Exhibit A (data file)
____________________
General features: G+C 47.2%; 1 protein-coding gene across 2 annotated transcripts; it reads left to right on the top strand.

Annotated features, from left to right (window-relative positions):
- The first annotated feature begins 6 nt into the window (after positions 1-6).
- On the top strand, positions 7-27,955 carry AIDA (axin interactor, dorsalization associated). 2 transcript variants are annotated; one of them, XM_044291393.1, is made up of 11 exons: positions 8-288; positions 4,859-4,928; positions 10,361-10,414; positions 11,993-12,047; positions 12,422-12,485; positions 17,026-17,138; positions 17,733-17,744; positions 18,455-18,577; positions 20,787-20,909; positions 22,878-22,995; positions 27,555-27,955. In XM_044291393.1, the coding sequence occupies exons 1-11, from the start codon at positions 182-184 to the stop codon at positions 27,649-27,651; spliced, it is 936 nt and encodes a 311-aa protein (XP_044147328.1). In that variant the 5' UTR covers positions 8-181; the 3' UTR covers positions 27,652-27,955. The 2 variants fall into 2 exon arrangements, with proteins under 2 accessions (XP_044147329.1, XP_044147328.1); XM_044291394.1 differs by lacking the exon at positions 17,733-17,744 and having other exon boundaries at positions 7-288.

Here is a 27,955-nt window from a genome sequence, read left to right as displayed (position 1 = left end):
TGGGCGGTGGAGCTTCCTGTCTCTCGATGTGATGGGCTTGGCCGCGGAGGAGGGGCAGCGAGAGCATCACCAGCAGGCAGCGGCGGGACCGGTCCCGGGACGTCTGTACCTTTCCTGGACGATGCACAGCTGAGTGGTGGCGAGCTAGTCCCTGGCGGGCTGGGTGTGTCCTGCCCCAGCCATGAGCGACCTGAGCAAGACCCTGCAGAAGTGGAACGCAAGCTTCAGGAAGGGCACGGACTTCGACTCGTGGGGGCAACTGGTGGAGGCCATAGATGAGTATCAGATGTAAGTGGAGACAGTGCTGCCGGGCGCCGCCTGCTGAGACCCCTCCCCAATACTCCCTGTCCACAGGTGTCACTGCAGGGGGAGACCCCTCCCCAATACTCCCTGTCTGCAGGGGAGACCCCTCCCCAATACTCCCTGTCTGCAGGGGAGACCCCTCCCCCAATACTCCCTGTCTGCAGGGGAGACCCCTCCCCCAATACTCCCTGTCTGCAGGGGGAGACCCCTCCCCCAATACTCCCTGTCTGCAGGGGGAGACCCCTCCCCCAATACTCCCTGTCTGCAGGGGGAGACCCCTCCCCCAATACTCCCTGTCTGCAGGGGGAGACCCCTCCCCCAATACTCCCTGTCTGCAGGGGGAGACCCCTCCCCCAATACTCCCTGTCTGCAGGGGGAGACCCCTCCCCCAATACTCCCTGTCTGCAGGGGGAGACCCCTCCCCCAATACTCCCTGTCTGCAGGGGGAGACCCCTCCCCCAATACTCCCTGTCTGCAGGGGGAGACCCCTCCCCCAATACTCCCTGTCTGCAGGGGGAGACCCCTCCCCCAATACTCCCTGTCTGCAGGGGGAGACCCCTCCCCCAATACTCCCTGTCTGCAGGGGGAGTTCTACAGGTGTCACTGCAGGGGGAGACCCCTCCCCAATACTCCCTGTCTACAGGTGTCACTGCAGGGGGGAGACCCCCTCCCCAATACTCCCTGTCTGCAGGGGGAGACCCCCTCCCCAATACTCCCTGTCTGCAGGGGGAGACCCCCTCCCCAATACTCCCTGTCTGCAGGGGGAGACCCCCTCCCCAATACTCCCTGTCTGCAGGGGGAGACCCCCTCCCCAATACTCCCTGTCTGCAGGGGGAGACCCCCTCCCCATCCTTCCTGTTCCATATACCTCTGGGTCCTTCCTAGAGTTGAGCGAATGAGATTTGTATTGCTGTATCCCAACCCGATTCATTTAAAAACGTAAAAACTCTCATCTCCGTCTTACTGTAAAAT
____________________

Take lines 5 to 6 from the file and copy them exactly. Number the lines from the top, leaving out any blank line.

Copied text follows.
Here is a 27,955-nt window from a genome sequence, read left to right as displayed (position 1 = left end):
TGGGCGGTGGAGCTTCCTGTCTCTCGATGTGATGGGCTTGGCCGCGGAGGAGGGGCAGCGAGAGCATCACCAGCAGGCAGCGGCGGGACCGGTCCCGGGACGTCTGTACCTTTCCTGGACGATGCACAGCTGAGTGGTGGCGAGCTAGTCCCTGGCGGGCTGGGTGTGTCCTGCCCCAGCCATGAGCGACCTGAGCAAGACCCTGCAGAAGTGGAACGCAAGCTTCAGGAAGGGCACGGACTTCGACTCGTGGGGGCAACTGGTGGAGGCCATAGATGAGTATCAGATGTAAGTGGAGACAGTGCTGCCGGGCGCCGCCTGCTGAGACCCCTCCCCAATACTCCCTGTCCACAGGTGTCACTGCAGGGGGAGACCCCTCCCCAATACTCCCTGTCTGCAGGGGAGACCCCTCCCCAATACTCCCTGTCTGCAGGGGAGACCCCTCCCCCAATACTCCCTGTCTGCAGGGGAGACCCCTCCCCCAATACTCCCTGTCTGCAGGGGGAGACCCCTCCCCCAATACTCCCTGTCTGCAGGGGGAGACCCCTCCCCCAATACTCCCTGTCTGCAGGGGGAGACCCCTCCCCCAATACTCCCTGTCTGCAGGGGGAGACCCCTCCCCCAATACTCCCTGTCTGCAGGGGGAGACCCCTCCCCCAATACTCCCTGTCTGCAGGGGGAGACCCCTCCCCCAATACTCCCTGTCTGCAGGGGGAGACCCCTCCCCCAATACTCCCTGTCTGCAGGGGGAGACCCCTCCCCCAATACTCCCTGTCTGCAGGGGGAGACCCCTCCCCCAATACTCCCTGTCTGCAGGGGGAGACCCCTCCCCCAATACTCCCTGTCTGCAGGGGGAGACCCCTCCCCCAATACTCCCTGTCTGCAGGGGGAGTTCTACAGGTGTCACTGCAGGGGGAGACCCCTCCCCAATACTCCCTGTCTACAGGTGTCACTGCAGGGGGGAGACCCCCTCCCCAATACTCCCTGTCTGCAGGGGGAGACCCCCTCCCCAATACTCCCTGTCTGCAGGGGGAGACCCCCTCCCCAATACTCCCTGTCTGCAGGGGGAGACCCCCTCCCCAATACTCCCTGTCTGCAGGGGGAGACCCCCTCCCCAATACTCCCTGTCTGCAGGGGGAGACCCCCTCCCCATCCTTCCTGTTCCATATACCTCTGGGTCCTTCCTAGAGTTGAGCGAATGAGATTTGTATTGCTGTATCCCAACCCGATTCATTTAAAAACGTAAAAACTCTCATCTCCGTCTTACTGTAAAAT